If you’ve ever set up a project in Trados, then it’s likely that you’ve come across regular expressions. Often abbreviated as regex, regular expressions are special sequences of characters or symbols that define a search pattern. Whether used to filter segments that contain certain phrases, insert placeholders or set translation checks, regular expressions can come in handy during a variety of different tasks.
Despite their useful nature however, they can be a bit of a nightmare to get your head around. After all, when faced with sequences such as the one below, it’s understandable that your brain might get a little overwhelmed!
In order to help you familiarise yourself with regex therefore, we’re going back to basics and providing you with a regular expression glossary guide. This guide will by no means answer all your queries, but it may just help you understand what some of the main symbols mean which at the end of the day, is half the battle!
Regular Expressions: Trados Glossary Guide
|( )||Round brackets allow you to group parts of regular expressions together. This means that you can follow parentheses with a quantifier that will apply to the entire group.|
|[ ]||Squared brackets also indicate a set and a character class that can be used inside your brackets. For example: ([A-Z])|
||||Pipes indicate an alternative and allows you to search for more than one term.|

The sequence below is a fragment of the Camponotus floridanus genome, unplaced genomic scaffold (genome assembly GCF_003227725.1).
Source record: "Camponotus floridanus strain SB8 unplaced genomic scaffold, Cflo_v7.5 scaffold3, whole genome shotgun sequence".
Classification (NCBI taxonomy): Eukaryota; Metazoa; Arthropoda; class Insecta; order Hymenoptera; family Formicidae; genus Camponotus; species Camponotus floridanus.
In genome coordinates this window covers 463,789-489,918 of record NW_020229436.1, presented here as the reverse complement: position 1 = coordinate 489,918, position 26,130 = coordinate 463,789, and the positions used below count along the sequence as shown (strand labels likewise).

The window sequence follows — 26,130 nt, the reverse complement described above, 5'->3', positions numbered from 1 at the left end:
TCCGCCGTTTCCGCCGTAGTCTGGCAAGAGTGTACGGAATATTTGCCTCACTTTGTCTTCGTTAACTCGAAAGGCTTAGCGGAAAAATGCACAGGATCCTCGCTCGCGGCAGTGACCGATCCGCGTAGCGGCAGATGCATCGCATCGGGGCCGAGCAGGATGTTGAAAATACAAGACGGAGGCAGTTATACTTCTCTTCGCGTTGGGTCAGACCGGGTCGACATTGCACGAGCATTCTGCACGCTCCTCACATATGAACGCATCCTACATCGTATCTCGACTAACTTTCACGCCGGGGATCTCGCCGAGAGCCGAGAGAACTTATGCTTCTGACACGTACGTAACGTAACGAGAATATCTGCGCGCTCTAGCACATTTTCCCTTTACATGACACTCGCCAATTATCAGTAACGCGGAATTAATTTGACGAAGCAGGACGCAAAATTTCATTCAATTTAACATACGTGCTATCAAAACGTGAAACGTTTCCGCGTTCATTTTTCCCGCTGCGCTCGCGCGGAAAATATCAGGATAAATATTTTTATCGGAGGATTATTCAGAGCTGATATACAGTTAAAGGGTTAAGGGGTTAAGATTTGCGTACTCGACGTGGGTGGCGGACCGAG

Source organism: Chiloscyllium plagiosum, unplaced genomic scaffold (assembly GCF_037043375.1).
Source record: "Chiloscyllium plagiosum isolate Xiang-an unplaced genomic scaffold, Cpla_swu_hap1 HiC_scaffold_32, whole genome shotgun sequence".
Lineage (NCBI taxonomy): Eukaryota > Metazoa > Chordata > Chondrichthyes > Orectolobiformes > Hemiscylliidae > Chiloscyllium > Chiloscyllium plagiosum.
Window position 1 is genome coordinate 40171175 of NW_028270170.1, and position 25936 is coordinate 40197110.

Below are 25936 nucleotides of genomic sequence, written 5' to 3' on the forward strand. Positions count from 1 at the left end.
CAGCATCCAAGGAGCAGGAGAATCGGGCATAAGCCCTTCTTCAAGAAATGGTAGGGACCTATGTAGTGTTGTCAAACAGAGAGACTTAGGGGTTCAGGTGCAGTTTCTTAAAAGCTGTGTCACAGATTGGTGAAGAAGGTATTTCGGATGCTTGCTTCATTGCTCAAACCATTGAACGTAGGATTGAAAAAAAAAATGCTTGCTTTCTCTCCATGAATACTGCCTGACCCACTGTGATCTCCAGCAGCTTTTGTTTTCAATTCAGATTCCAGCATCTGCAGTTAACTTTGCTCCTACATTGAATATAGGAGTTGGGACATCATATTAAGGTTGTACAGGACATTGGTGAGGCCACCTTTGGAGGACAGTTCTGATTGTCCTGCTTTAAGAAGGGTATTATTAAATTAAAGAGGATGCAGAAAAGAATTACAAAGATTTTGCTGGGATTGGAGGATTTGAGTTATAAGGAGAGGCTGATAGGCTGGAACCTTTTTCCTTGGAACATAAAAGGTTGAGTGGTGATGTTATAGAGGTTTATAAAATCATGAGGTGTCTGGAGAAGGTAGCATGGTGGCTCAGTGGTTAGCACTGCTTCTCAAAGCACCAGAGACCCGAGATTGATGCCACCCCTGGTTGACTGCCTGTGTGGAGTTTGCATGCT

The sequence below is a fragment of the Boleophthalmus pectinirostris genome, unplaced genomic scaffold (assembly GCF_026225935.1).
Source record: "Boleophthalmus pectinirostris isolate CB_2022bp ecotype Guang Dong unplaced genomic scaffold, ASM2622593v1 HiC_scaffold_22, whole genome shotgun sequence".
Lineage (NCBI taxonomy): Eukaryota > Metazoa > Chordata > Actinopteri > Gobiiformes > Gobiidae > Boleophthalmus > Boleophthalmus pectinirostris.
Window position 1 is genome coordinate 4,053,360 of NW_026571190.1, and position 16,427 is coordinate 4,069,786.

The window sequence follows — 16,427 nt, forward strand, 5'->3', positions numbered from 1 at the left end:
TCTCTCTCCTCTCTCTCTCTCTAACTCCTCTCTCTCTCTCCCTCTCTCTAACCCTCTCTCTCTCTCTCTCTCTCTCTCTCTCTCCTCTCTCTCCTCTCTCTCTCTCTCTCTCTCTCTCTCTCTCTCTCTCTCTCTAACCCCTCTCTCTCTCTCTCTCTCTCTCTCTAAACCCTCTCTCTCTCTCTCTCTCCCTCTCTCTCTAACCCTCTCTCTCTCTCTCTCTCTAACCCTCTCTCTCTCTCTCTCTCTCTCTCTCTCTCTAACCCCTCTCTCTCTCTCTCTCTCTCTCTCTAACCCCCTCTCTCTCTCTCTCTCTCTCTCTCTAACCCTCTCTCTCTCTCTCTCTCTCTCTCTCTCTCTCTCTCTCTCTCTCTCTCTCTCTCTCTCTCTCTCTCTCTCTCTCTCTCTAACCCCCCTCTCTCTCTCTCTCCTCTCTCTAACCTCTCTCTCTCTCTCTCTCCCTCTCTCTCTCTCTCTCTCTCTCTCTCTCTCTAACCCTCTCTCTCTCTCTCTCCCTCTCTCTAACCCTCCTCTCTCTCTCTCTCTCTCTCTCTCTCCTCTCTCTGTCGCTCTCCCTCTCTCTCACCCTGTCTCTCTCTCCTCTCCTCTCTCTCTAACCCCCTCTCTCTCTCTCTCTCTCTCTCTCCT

|?||Questions marks are quantifiers that match the preceding character between 0 and 1 time.|
|+||A plus symbol is a quantifier that matches the preceding character 1 or more times.|
|*||An asterisk is a quantifier that matches the preceding character between 0 and more times.|
|^||This caret symbol can be used to indicate the beginning of a string or a segment.|
|.||The full stop is a metacharacter that can be used to refer to any symbol that is not a line break.|
|$||This symbol indicates the end of a string or a segment.|
|–||Hyphens allow you to indicate a range.|
|\b||This symbol is a bound that indicates a word boundary.|
|\d||This bound represents the class of all digits and is equivalent to [0-9].|
|\n||This will search for a new line in Trados.|
|\t||This symbol indicates a tab character.|
|\s||This symbol identifies any white space such as a non-breaking space.|
|[^0-7]||A caret symbol within a set of squared brackets marks a negated class. So, in this instance, the regex means no digit between 0 and 7.|
|[^0-7.,]||Similar to the expression above, this sequence means no digit between 0-7 and no decimal point or comma.|
|^[A-Z]||This would search for segments that begin with a capital letter.|
|^([A-Z])([a-z])||This would search for all strings at the beginning of a segment that start with an uppercase letter and is followed by a lowercase letter.|
|(\t)( [A-Z])([a-z])||Similar to the above, this would search for all strings that start with an uppercase letter and are followed by a lowercase letter but that are also preceded by a tab character.|
|[^.]$||This would search for any segment with end punctuation that isn’t a full stop.|
|(“|“).*?(“|”)||This regular expression searches for items that are enclosed in double straight or curly quotes.|
We understand that we’ve only just scratched the surface of regular expressions, but we hope these basic points will come in useful to any of you starting to navigate the world of regex!
21 July 2023 08:07